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Wright County News

Posted on: February 14, 2020

County Looking for Legislative Relief to Reduce Long Wait to Take a Driver's Test

Among the issues of interest to Wright County officials during the current session of the State Legislature is a problem that has been growing over the last several years and may finally be hitting a tipping point – scheduling a road test with the Minnesota Driver and Vehicle Services (DVS) division of the Department of Public Safety that is required to obtain a driver’s license.

Wait times for road tests have been extended out for the last couple of years, but the problem has become much worse over the last year. Wright County Commissioner Darek Vetsch said he and the other commissioners brought the matter to the attention of their legislative delegation because the shortage of testers with the DVS has reached critical mass and needs to be changed. The Wright County Board is advocating legislation through that will add staffing because people have to go to great lengths (and distances) simply to get the opportunity to take a road test.

“It’s awful how long people have to wait just to get appointments and how far people have gone to take road tests,” Vetsch said. “It can be months before you get to the top of the waiting list. A lot of people have gone as far as Bemidji and Mankato to take their road tests because it’s that difficult to get an appointment in any sort of timely fashion.”

A call was made to the Driver’s License Exam Station that represents Buffalo Feb. 14 and the person doing the scheduling said that road test appointments were booked out “until June or July.” A call to the number that schedules road test appointments in the Twin Cities resulted in the first available testing date for the entire seven-county metro area was June 22 in Anoka.

Vetsch said that the current system is unacceptable and needs to be changed.

“We need to get the state to put more testers out there so people can get the road tests they need in a fair time,” Vetsch said. “They’re only open two days a week here in Buffalo. They’re booked out for months. When your kid turns 16, you have to make your appointment three or four months in advance to get something close to your kid’s birthday. If you happen to fail your test, you start the clock over again and go to the back of the line.”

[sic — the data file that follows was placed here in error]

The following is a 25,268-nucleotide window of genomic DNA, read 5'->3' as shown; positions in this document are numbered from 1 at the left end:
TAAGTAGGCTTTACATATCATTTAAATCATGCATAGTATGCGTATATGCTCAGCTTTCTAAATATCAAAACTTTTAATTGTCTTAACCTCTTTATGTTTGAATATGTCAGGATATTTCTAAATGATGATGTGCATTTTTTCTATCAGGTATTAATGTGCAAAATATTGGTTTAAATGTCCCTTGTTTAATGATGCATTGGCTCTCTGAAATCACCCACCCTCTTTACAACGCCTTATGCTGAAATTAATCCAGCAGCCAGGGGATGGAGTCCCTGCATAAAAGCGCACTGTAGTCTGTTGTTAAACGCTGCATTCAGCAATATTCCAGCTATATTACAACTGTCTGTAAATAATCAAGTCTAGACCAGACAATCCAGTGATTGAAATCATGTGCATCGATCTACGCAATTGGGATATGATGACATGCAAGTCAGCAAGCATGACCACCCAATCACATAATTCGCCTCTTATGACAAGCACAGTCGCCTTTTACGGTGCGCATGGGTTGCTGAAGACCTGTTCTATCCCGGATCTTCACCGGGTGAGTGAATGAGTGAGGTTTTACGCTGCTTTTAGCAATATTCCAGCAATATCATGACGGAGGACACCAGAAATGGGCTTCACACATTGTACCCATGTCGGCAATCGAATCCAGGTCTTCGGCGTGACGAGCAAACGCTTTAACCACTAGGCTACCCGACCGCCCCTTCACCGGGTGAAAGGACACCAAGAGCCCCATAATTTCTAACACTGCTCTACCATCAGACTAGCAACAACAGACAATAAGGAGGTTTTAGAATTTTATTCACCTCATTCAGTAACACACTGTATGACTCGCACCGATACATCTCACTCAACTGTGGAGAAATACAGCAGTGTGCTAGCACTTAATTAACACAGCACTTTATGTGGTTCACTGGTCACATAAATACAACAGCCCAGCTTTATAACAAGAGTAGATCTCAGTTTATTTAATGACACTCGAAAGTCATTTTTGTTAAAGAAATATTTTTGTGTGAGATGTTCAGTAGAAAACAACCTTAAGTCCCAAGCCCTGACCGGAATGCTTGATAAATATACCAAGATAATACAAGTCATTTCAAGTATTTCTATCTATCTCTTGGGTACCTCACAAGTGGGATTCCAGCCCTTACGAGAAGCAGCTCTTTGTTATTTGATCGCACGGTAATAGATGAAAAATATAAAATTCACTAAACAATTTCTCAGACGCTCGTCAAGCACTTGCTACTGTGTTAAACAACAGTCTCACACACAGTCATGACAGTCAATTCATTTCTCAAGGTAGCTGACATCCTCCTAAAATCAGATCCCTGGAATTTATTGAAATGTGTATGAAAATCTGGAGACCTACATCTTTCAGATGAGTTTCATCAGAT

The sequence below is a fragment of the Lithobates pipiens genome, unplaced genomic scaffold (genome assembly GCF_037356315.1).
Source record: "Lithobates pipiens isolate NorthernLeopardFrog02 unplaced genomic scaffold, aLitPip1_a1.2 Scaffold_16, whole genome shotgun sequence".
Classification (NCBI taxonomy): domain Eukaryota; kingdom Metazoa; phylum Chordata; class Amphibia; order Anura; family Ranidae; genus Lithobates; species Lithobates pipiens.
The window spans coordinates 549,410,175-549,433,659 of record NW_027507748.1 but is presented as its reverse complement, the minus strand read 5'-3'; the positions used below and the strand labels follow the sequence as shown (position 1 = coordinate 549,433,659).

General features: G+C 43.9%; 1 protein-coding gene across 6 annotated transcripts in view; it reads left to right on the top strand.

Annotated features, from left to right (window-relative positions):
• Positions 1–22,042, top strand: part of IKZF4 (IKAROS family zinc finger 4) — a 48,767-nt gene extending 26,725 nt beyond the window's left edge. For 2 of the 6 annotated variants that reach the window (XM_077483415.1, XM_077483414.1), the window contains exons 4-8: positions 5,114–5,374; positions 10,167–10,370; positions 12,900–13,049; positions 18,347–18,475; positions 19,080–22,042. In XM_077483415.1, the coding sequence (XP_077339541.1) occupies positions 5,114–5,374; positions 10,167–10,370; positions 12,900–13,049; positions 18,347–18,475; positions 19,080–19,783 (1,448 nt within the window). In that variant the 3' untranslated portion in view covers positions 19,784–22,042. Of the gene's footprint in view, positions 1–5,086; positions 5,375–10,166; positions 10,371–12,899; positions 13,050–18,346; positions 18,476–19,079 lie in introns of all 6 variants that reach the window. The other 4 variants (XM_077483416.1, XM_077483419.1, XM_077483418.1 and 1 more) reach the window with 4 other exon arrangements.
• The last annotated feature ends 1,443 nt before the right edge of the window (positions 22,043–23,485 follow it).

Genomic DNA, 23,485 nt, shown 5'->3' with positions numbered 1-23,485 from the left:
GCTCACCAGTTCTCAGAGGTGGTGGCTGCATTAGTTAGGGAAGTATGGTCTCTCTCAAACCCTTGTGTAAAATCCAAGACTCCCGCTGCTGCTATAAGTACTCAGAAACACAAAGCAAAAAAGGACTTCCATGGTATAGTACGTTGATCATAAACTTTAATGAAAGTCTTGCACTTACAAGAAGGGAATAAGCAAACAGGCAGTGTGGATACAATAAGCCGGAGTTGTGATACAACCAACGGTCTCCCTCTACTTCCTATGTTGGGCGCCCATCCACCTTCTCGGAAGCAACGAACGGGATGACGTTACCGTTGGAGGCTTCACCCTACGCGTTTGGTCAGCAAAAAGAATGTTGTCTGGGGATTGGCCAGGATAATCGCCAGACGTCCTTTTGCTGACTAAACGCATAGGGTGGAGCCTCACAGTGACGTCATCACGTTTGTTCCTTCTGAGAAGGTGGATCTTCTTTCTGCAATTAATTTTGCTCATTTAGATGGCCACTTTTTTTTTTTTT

Of equal concern is the lag time for commercial drivers. While not as long of a backlog for those testing for a Commercial Driver’s License (CDL) as there is to get a road test for the standard Class D license, it still is stretching out a month or more.

That is an issue for Wright County because of the expansion of the Trailblazer Transit system. The program is looking to hire additional drivers, but have hit a wall with DVS there as well. Wait times can stretch out several weeks and some prospective employees have been forced to quit because of the wait time after being hired and trained and can’t afford to go a month or more without a paycheck.

“It’s a big problem with some of the Trailblazer drivers we hire,” Vetsch said. “We hire our commercial drivers, we train them for two weeks and then they have to wait four, six, eight weeks before they can get in to a testing center to get their commercial licenses. They sit on the bench unpaid. A lot of people have just quit and get different jobs because they can’t just sit and not get paid for two months. You can’t apply for a job, get the job and not get to start working for two months. It just doesn’t work like that. It’s a job killer.”

Vetsch said he hopes that one of the multiple bills currently being proposed can be merged into one and make it through the legislative session to make significant increases to staffing to meet the demand, which is clearly needed. He added that this has been a source of frustration for the last few years, continues to get worse and needs to be fixed.

“This is clearly a broken system,” Vetsch said. “Something needs to be done to fix it at the state level because the DVS is a state-run operation, not a county operation. We’re not proposing to have counties take over road testing. We just want the state to know that this is an issue for a lot of people and there are ripple effects when you don’t have your offices staffed to the level they need to be at to do the job you’re supposed to do. The need is there and it is obvious.”

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